What looks to thy dim eyes a stain,
In God's pure light may only be
A scar, brought from some well-won field,
Where thou wouldst only faint and yield.
The look, the air, that frets thy sight,
May be a token, that below
The soul has closed in deadly fight
With some infernal fiery foe,
Whose glance would scorch thy smiling grace,
And cast thee shuddering on thy face!
The fall thou darest to despise—
May be the angel's slackened hand
Has suffered it, that he may rise
And take a firmer, surer stand;
Or, trusting less to earthly things,
May henceforth learn to use his wings.
And judge none lost; but wait, and see,
With hopeful pity, not disdain;
The depth of the abyss may be
The measure of the height of pain
And love and glory that may raise
This soul to God in after days!
A few of the poems in this volume have appeared in Household Words, and it
is no slight evidence of their power that they will recur as familiar
strains to those who lighted on them among miscellaneous reading many
months ago. Such tales as the Angel's
Story, the Sailor Boy,
the Tomb in Ghent, are very
touching, and derive their power not so much from artistic
treatment—verbal and technical objections may be raised, perhaps, a score
of times in the course of the volume—but because of the unstudied
earnestness with which Miss Procter knows how to express warm feelings and
thoughts both delicate and true.
In the last volume, page 320, we copied from Household Words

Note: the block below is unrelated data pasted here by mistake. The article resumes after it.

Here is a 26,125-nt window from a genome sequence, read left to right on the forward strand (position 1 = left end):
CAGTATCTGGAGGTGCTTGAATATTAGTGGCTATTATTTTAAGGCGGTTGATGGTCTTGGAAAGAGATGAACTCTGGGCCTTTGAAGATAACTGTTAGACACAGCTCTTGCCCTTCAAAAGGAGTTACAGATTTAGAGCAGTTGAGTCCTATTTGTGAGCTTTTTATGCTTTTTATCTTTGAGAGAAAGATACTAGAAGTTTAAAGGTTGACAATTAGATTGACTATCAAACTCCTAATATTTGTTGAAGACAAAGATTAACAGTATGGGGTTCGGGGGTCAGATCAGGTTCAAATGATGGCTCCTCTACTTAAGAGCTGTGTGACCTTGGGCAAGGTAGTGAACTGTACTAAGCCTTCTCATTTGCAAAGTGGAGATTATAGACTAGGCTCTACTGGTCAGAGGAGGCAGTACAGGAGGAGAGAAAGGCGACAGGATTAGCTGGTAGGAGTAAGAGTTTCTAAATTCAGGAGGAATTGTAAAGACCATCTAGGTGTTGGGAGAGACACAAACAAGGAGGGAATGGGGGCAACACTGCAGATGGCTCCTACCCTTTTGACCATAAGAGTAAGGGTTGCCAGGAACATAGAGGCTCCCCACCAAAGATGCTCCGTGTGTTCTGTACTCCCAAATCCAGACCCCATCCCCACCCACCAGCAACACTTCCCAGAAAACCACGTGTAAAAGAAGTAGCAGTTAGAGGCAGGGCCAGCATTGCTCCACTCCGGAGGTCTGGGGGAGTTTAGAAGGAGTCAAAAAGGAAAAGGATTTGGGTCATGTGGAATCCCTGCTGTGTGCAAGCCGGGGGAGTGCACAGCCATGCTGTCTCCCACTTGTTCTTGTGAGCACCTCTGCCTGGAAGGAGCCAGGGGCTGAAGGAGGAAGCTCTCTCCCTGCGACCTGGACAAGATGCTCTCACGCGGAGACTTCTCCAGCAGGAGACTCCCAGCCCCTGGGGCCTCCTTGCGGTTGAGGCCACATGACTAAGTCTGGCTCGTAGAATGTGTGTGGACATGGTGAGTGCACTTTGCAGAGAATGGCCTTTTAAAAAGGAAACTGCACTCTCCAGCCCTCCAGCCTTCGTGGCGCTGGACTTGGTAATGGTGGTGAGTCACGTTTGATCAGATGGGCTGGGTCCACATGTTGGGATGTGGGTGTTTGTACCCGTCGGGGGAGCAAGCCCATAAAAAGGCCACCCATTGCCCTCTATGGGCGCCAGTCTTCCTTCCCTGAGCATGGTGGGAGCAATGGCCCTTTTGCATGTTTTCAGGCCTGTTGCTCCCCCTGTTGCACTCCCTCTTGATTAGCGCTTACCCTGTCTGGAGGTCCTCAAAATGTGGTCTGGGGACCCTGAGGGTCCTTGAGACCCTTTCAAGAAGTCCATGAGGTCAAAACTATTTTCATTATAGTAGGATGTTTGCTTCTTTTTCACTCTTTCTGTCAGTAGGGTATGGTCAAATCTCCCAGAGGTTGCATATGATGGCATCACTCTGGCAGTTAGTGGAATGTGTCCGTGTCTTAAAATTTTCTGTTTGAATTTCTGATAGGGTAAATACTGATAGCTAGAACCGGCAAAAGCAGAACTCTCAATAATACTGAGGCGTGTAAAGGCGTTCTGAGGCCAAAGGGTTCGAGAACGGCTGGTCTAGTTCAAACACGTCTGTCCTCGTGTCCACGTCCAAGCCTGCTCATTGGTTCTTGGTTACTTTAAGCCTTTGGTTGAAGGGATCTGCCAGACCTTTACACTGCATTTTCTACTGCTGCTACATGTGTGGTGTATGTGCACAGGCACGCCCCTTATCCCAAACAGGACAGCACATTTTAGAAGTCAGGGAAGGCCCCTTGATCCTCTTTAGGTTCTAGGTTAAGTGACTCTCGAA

"A Woman's Question,"' which it now appears is by Miss Procter.
There was a sense of incompleteness about the poem, and in a review in the
Athenćum we find an additional
verse which satisfies the want:
|Nay, answer not—I dare not hear,
The words would come too late;
Yet I would spare thee all remorse,
So, comfort thee, my Fate—
Whatever on my heart may fall—remember
I would risk it all!
We copy two more extracts:
yesterday I was spinning,
Sitting alone in the sun;
And the dream that I spun was so lengthy,
It lasted till day was done.
I heeded not cloud or shadow
That flitted over the hill,
Or the humming-bees, or the swallows,
Or the trickling of the rill.
I took the threads for my spinning,
All of blue summer air,
And a flickering ray of sunlight
Was woven in here and there.
The shadows grew longer and longer,
The evening wind passed by,
And the purple splendour of sunset
Was flooding the western sky.
But I could not leave my spinning,
For so fair my dream had grown.
I heeded not, hour by hour,
How the silent day had flown.
At last the grey shadows fell round me,
And the night came dark and chill,
And I rose and ran down the valley,
And left it all on the hill.
I went up the hill this morning
To the place where my spinning lay—
There was nothing but glistening dewdrops
Remained of my dream to-day.
"I can scarcely hear," she murmured,
"For my heart beats loud and fast,
But surely, in the far, far distance,
I can hear a sound at last."
"It is only the reapers singing,
As they carry home their sheaves,
And the evening breeze has risen,
And rustles the dying leaves."
"Listen! there are voices talking."
Calmly still she strove to speak,
Yet her voice grew faint and trembling,
And the red flushed in her cheek.
"It is only the children playing
Below, now their work is done,
And they laugh that their eyes are dazzled
By the rays of the setting sun."
Fainter grew her voice, and weaker
As with anxious eyes she cried,
"Down the avenue of chestnuts,
I can hear a horseman ride."
"It was only the deer that were feeding
In a herd on the clover grass,
They were startled, and fled to the thicket,
As they saw the reapers pass."
Now the night arose in silence,
Birds lay in their leafy nest,
And the deer couched in the forest,
And the children were at rest:
There was only a sound of weeping
From watchers around a bed,
But Rest to the weary spirit,
Peace to the quiet Dead!